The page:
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GSU Connections: Tyrone Ward

The GSU cohort made a real difference.
Robbins Mayor Tyrone Ward

Robbins Mayor Made Valuable Connections at GSU

As a native of Robbins, Illinois who has devoted his talents to serving the Black community, Mayor Tyrone Ward believes in the difference a strong role model can make. From his 17-year career in the schools, to serving as mayor since 2013, Ward, a Governors State University alumnus, has spent his professional life leading by example. And his efforts have been noticed.

In April 2020, Chicago Mayor Lori Lightfoot included Ward among high-profile leaders named to her COVID-19 Recovery Task Force. In August of the same year, the Chicago Defender honored him with its “Men of Excellence” award. What has enabled him to make an impact, Ward says, are the two master’s degrees he earned at Governors State — one in curriculum and Instruction and another in educational leadership.

“I strive to be a mentor and educate people by my actions,” Ward said. “I want to be a positive public vessel for all, so I’m focused on what counts: the people.”

Getting to GSU

After graduating from college, Ward returned to Robbins where he began his career in public service. Over the next five years, he worked as personnel director, comptroller, purchasing agent and project manager for the Village of Robbins. 1992, he was elected to the Robbins Park District Board of Commissioners, then named its President in 1993. When Ward’s friend, a school superintendent, was looking for professionals to speak to children, he invited Ward. It went so well that he asked Ward to serve as a substitute teacher.

“He told me, ‘It would be great to have a male role model,’ Ward said. So, I did it for a day, and that turned into a week, then a couple of weeks,”

Ward decided to make a full-time career of teaching. But first, he needed his certification, and a friend pointed him to Governors State’s College of Education. After earning his master’s in curriculum and instruction in 2010, he went straight into the classroom at Kellar Middle School.

When Ward had a chance to become dean of students there, he headed back to Governors State for a master’s in educational leadership, which he earned in 2011.

“It was a struggle because I was always doing two or three things in addition to going to school,” he said. “But I wanted to keep moving forward.”

Faculty and cohort connections

During the 18-month program, Ward formed lifelong friendships in his cohort and came to admire instructors.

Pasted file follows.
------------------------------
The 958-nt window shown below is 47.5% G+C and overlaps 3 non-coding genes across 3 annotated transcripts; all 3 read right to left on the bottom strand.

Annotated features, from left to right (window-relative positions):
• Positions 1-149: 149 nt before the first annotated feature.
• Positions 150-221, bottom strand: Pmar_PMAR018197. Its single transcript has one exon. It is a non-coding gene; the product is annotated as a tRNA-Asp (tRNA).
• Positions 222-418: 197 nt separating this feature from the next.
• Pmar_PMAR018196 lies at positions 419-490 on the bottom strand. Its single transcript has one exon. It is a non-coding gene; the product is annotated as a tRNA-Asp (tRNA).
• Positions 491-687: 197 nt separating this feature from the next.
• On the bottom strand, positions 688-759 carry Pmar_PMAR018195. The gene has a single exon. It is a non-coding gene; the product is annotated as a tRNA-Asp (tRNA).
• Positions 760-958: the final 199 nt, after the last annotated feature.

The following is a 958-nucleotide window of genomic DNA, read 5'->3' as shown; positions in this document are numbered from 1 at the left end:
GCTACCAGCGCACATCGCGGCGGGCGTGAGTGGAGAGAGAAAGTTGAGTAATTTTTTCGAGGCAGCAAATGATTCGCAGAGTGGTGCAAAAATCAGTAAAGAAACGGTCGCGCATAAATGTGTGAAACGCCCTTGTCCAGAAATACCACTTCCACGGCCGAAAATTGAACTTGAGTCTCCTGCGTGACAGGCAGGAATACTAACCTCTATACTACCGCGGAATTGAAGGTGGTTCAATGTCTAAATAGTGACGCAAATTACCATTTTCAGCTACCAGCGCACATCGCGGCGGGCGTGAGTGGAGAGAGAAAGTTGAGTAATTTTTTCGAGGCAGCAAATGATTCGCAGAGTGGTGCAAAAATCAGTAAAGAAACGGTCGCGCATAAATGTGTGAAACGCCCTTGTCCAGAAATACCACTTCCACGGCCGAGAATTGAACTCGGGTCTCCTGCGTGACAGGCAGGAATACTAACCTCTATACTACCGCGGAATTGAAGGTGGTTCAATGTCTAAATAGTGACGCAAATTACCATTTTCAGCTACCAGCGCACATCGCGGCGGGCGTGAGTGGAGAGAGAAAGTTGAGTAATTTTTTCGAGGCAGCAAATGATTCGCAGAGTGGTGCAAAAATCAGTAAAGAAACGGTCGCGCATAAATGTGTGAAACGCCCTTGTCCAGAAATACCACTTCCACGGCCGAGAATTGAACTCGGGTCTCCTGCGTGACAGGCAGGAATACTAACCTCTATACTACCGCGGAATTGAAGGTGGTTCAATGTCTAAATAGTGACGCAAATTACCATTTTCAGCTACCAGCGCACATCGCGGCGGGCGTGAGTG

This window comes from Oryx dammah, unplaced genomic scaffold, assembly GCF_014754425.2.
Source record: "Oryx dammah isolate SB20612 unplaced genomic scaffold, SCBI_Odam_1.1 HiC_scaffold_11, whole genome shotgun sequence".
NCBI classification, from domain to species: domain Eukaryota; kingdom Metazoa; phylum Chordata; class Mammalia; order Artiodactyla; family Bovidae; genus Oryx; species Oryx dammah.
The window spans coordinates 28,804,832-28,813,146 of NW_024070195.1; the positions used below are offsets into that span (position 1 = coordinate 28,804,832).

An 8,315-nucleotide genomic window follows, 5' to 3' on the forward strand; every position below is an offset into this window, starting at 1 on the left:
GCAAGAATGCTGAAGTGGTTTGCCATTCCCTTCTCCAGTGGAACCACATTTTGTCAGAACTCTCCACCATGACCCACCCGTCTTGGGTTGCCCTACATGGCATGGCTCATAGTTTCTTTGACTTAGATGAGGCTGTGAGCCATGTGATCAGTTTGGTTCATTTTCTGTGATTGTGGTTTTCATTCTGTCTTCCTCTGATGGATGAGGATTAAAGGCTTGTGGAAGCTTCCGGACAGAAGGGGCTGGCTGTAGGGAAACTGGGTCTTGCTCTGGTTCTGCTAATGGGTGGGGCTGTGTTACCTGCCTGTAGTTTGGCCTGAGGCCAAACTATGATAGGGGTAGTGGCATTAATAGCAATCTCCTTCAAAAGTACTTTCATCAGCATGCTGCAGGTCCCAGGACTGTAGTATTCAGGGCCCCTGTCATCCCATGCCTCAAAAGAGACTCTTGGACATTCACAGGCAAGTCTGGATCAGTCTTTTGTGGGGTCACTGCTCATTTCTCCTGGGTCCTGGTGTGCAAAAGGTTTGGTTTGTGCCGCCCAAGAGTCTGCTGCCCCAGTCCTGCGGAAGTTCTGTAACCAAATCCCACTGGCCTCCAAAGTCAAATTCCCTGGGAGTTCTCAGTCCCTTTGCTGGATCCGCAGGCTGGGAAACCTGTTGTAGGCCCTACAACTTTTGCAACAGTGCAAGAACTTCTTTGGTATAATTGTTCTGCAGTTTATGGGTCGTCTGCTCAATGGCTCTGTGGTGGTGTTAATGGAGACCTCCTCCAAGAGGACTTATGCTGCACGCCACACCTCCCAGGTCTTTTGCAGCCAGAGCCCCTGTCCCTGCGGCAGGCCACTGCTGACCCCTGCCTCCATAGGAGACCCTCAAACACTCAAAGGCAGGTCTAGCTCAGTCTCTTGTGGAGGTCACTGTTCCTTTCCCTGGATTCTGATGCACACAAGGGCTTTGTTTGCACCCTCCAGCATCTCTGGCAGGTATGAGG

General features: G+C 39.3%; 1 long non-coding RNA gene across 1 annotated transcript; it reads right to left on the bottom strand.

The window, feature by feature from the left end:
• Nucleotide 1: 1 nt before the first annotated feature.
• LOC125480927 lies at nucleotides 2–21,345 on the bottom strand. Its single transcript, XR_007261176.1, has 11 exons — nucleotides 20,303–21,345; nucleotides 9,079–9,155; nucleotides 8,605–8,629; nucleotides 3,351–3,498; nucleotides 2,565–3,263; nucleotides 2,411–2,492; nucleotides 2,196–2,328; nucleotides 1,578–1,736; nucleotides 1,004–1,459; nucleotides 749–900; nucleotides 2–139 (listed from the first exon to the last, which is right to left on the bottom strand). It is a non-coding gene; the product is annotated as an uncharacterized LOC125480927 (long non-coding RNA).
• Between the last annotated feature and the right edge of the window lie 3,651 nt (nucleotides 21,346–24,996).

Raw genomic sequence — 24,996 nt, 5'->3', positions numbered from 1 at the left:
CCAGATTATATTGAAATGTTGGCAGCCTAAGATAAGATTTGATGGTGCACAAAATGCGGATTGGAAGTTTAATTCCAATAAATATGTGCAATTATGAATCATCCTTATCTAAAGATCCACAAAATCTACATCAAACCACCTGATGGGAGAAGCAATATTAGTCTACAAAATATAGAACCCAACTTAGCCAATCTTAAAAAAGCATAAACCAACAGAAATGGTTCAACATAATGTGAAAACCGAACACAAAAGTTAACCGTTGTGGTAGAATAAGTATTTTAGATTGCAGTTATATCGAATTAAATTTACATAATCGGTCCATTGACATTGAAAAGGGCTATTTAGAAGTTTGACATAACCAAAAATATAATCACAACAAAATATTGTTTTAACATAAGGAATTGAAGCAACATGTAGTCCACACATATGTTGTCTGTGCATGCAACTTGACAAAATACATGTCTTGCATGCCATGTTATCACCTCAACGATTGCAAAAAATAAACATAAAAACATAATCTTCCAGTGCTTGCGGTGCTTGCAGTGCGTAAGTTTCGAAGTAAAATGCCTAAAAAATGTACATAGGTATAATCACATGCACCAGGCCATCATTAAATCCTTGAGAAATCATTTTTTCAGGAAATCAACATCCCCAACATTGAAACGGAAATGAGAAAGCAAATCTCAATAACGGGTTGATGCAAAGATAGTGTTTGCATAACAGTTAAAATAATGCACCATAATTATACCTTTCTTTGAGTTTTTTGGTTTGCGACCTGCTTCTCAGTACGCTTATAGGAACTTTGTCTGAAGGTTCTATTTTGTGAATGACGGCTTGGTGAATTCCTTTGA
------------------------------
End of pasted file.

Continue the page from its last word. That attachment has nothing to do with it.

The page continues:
“Dr. Larry Cross really pushed me, and had the greatest effect on me on not only doing the work, but doing it to perfection. He wouldn’t accept average,” Ward said, adding that his peers supported him then, and sustain him now.

 “All of us had been in the workforce, and most of us were self-starters,” Ward said. “That made a difference because when you’ve already earned your bachelor’s degree, you understand the responsibility and importance of doing the work. We reinforced each other. The GSU cohort really made a difference because we were all working and we supported each other. Because of that, a lot of us became friends.”

Ward said when he decided to run for the Village Board and later on, for mayor, he relied on his former classmates for support. “We had bonded, and they encouraged me. It was almost like Dr. Cross pushing me again. They’d say, ‘You can do this. You’ve got to believe in yourself.’"

Practical lessons still apply

The high-profile position of mayor has put Ward in the spotlight in Robbins, and the lessons of persistence and hard work that he learned at GSU are still valid, he said. “People say, ‘I saw you on TV!’ But what they don’t see is that I work seven days a week,” Ward said. “And I’m a hands-on person. I do it all.”

Advice for current Jaguars

“Be mindful of your career choice, and understand what it’s going to take to achieve those goals. Really think it through,” he said. “Once you decide, you have to focus. Going into it, expect pitfalls. If you anticipate them, you can take them better and recognize that failure is part of it. Bouncing back is the key. That’s what will enable you to stay on track.”